One the next screen you select the target drive. I cannot pick the target, as its not there. However you would select the SSD drive. For an SSD there is an additional step, where you should click ‘advanced options’ and and select optimise for SSD.
Once you have picked the target click next and then it is a simple process to start cloning the system drive onto the new SSD drive. This will take a little while and you can set the machine to shut itself down at the end.
You then just swap the drive over, and you might need to tell your computer to boot off that drive in the BIOS. It depends on if you have a load of other drives in the computer. All being well the computer will just boot up as normal, only with a bit of luck it will boot a lot quicker.
What was the outcome?
When I swapped the drive over I also put in different memory. I had a lot of memory from a server, so I put 32GB of ram in the machine at the same time. So I upgraded it to the SSD and 32GB of ram. The difference is huge!! It was well worth it, the machine is very much usable again. It boots in under a minute, and works well for what I use Windows for. This is a great option to put some life into an old machine. The CPUs and GPU in this computer are old, but the machine will do pretty much anything most people need.
You might have problems with updates after this saying that they cannot update the System Reserved partition. If you do then check out this guide from Microsoft about how to fix it.
TensorFlow GPU Kubuntu LTS
I wanted to install TensorFlow GPU on my Kubuntu System (currently 16:04 LTS but I believe it also works for 18.04LTS). I am interested in trying TensorFlow with both Java and Python, I have done some testing with Python so far. Java I will try later.
I first updated my system to ensure that all the packages were up to date, and I also used the Driver utility to install the NVidia Driver, version 396.54. TensorFlow uses Cuda 9.0 at the minute so you have install the version, you can get it here. I use the local runfile, this is as it is an easy way of getting cuda installed in /usr/local and the samples installed in your home directory. If like me you have already installed the Nvidia drivers, skip the step to install the drivers as its not required.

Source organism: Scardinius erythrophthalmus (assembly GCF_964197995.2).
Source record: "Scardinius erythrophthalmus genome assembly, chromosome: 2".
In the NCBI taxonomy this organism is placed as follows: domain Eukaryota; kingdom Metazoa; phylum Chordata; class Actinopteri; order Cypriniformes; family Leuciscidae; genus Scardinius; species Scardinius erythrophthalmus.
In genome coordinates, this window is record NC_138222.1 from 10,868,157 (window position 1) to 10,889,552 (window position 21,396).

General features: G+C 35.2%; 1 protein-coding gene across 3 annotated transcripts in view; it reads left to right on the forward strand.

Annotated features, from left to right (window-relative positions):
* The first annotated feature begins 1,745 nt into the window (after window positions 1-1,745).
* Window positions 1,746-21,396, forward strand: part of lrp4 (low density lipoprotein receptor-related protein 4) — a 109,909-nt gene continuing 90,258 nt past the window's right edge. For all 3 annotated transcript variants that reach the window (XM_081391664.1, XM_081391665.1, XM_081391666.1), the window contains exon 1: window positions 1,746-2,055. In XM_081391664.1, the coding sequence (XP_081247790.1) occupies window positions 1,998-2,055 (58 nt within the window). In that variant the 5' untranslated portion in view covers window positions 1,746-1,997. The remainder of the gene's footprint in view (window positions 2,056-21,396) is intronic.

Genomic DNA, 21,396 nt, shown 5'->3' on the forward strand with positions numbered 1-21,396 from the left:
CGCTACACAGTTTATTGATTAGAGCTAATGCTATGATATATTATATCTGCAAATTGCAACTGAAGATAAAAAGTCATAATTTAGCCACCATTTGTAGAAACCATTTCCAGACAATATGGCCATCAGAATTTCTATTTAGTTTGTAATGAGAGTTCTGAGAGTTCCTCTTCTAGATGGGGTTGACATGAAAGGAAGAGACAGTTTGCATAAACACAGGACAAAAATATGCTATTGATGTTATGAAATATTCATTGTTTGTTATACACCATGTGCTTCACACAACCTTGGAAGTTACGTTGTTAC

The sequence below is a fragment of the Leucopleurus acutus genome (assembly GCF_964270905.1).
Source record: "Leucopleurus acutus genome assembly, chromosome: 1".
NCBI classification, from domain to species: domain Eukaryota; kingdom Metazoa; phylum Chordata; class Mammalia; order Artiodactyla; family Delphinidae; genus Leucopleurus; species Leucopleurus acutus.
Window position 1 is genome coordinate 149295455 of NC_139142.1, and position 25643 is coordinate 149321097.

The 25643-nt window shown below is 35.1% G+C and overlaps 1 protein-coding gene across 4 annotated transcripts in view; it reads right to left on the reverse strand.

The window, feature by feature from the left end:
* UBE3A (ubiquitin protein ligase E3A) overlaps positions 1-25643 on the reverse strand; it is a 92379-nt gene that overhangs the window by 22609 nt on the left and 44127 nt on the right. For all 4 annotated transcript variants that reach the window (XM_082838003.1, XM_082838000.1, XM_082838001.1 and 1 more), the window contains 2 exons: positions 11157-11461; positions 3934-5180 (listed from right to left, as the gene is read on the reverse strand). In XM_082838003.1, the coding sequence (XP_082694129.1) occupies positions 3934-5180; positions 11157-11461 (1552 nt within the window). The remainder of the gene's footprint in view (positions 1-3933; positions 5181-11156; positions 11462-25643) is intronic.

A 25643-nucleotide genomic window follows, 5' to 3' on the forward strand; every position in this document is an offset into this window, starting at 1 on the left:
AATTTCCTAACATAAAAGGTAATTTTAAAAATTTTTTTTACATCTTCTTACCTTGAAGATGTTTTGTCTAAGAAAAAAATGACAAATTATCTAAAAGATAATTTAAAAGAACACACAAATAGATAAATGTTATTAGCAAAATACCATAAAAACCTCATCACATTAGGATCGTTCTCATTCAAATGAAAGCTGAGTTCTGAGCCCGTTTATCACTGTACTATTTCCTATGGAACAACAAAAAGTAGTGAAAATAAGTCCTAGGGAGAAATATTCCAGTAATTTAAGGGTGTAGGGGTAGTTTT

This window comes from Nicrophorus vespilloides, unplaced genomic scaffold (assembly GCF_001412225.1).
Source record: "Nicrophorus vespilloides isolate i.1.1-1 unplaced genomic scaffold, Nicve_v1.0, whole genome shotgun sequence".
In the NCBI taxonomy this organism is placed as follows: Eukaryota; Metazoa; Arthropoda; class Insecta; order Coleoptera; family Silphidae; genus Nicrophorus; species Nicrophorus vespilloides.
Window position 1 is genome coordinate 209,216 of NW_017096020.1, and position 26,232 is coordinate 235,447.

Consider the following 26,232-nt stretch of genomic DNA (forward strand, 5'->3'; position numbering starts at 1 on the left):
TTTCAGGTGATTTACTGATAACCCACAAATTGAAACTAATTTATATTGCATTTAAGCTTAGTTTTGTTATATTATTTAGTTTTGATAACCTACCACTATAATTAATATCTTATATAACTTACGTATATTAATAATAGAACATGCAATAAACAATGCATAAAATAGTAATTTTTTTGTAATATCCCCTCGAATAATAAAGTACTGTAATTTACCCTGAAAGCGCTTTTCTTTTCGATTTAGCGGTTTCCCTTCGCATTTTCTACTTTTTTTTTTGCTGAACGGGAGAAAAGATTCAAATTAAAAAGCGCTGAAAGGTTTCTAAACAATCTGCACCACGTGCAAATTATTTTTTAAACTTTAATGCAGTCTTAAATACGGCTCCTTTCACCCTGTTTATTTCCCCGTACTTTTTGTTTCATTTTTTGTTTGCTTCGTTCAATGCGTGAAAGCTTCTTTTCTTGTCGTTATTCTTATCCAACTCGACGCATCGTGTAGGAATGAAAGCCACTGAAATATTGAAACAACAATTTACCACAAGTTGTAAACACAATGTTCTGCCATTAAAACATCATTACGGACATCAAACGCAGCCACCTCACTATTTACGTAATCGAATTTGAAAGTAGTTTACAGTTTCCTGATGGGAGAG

Once you have it downloaded run it, remembering to skip the driver install if you have them installed already.
TensorFlow also needs Nvidia cuDNN to work, you have to join as a Nvidia developer and then you can download this, pick the version for Cuda 9.0.
This can easily be installed in the terminal.
tar xvzf cudnn-9.0-linux-x64-v188.8.131.52.tgz sudo cp -P cuda/include/cudnn.h /usr/local/cuda-9.0/include sudo cp -P cuda/lib64/libcudnn* /usr/local/cuda-9.0/lib64 sudo chmod a+r /usr/local/cuda-9.0/include/cudnn.h /usr/local/cuda-9.0/lib64/libcudnn*
Make sure that your .bash_profile file in your home dir contains something like (I am not sure the last one is needed, seems to be in there from ages ago):
export PATH=/usr/local/cuda/bin:$PATH export LD_LIBRARY_PATH=/usr/local/cuda/lib64:$LD_LIBRARY_PATH export LD_LIBRARY_PATH="$LD_LIBRARY_PATH:/usr/local/cuda/lib64:/usr/local/cuda/extras/CUPTI/lib64" export CUDA_HOME=/usr/local/cuda
Note that I have a symlink from /usr/local/cuda to /usr/local/cuda-9.0/. That is cuda installed, you can check it is working by compiling one of the samples that use it.
Next install TensorFlow, I did this in the python evironment, the full details are here. As I have a Tesla K20 in this system I installed the version with GPU support. I use python 3.5.
#install pip and virtualenv $ sudo apt-get install python3-pip python3-dev python-virtualenv #upgrade pip $ sudo pip install -U pip #make a dir to work out of $ mkdir ~/tensorflow $ cd ~/tensorflow # I chose Python3 environment for the environment directory: $ virtualenv --system-site-packages -p python3 environment_dir #activate the environment $ source ~/tensorflow/environment_dir/bin/activate #in the virtual environment upgrade pip (environment_dir)$ pip install -U pip #then install tensorflow with gpu support (environment_dir)$ pip install -U tensorflow-gpu #check it works (environment_dir)$ python -c "import tensorflow as tf; print(tf.__version__)"
That should be it!
I have been cleaning up and resurrecting a beast of a computer. Its a dual Xeon 3.16GHz, with 8GB of RAM. Its not that high spec compared with today’s hardware. Has a fairly average GPU and a RAID card with currently 7x 500GB HDs, and 1TB system disk. I think I will get it going. Maybe find a use for it. Perhaps as web scraper or something. That or I could sell it. Gonna have to get a HD off eBay to make up the 8, that and find the Sata PSU cables!